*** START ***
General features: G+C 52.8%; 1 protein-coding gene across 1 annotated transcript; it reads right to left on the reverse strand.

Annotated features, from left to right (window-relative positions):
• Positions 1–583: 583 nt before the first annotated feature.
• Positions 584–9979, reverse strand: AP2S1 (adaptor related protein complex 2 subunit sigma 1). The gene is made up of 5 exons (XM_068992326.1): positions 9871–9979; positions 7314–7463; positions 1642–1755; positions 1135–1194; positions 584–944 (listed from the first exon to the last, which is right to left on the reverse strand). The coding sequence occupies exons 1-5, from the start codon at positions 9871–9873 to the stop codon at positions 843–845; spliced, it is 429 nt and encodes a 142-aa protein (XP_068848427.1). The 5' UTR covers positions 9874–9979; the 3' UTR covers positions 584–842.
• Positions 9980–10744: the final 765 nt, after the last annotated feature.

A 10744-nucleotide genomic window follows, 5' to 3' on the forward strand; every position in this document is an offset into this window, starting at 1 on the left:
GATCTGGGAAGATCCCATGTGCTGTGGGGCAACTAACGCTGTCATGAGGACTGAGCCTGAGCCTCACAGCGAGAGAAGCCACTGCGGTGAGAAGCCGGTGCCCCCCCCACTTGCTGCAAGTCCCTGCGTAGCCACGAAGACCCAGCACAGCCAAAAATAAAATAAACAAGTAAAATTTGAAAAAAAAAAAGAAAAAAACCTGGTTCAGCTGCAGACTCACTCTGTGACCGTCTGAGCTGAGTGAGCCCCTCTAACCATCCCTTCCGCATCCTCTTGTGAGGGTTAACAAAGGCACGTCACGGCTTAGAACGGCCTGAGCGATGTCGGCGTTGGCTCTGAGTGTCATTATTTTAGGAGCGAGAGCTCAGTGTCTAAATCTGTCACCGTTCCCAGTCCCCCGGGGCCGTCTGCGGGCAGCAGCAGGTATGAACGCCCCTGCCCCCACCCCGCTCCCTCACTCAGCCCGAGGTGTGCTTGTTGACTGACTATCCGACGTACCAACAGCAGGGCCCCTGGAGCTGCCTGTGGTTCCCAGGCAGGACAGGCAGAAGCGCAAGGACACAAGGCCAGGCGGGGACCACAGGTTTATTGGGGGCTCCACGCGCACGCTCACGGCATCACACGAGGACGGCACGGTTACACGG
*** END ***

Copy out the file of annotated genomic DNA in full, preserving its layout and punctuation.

General features: G+C 52.8%; 1 protein-coding gene across 1 annotated transcript; it reads right to left on the reverse strand.

Annotated features, from left to right (window-relative positions):
• Positions 1–583: 583 nt before the first annotated feature.
• Positions 584–9979, reverse strand: AP2S1 (adaptor related protein complex 2 subunit sigma 1). The gene is made up of 5 exons (XM_068992326.1): positions 9871–9979; positions 7314–7463; positions 1642–1755; positions 1135–1194; positions 584–944 (listed from the first exon to the last, which is right to left on the reverse strand). The coding sequence occupies exons 1-5, from the start codon at positions 9871–9873 to the stop codon at positions 843–845; spliced, it is 429 nt and encodes a 142-aa protein (XP_068848427.1). The 5' UTR covers positions 9874–9979; the 3' UTR covers positions 584–842.
• Positions 9980–10744: the final 765 nt, after the last annotated feature.

A 10744-nucleotide genomic window follows, 5' to 3' on the forward strand; every position in this document is an offset into this window, starting at 1 on the left:
GATCTGGGAAGATCCCATGTGCTGTGGGGCAACTAACGCTGTCATGAGGACTGAGCCTGAGCCTCACAGCGAGAGAAGCCACTGCGGTGAGAAGCCGGTGCCCCCCCCACTTGCTGCAAGTCCCTGCGTAGCCACGAAGACCCAGCACAGCCAAAAATAAAATAAACAAGTAAAATTTGAAAAAAAAAAAGAAAAAAACCTGGTTCAGCTGCAGACTCACTCTGTGACCGTCTGAGCTGAGTGAGCCCCTCTAACCATCCCTTCCGCATCCTCTTGTGAGGGTTAACAAAGGCACGTCACGGCTTAGAACGGCCTGAGCGATGTCGGCGTTGGCTCTGAGTGTCATTATTTTAGGAGCGAGAGCTCAGTGTCTAAATCTGTCACCGTTCCCAGTCCCCCGGGGCCGTCTGCGGGCAGCAGCAGGTATGAACGCCCCTGCCCCCACCCCGCTCCCTCACTCAGCCCGAGGTGTGCTTGTTGACTGACTATCCGACGTACCAACAGCAGGGCCCCTGGAGCTGCCTGTGGTTCCCAGGCAGGACAGGCAGAAGCGCAAGGACACAAGGCCAGGCGGGGACCACAGGTTTATTGGGGGCTCCACGCGCACGCTCACGGCATCACACGAGGACGGCACGGTTACACGG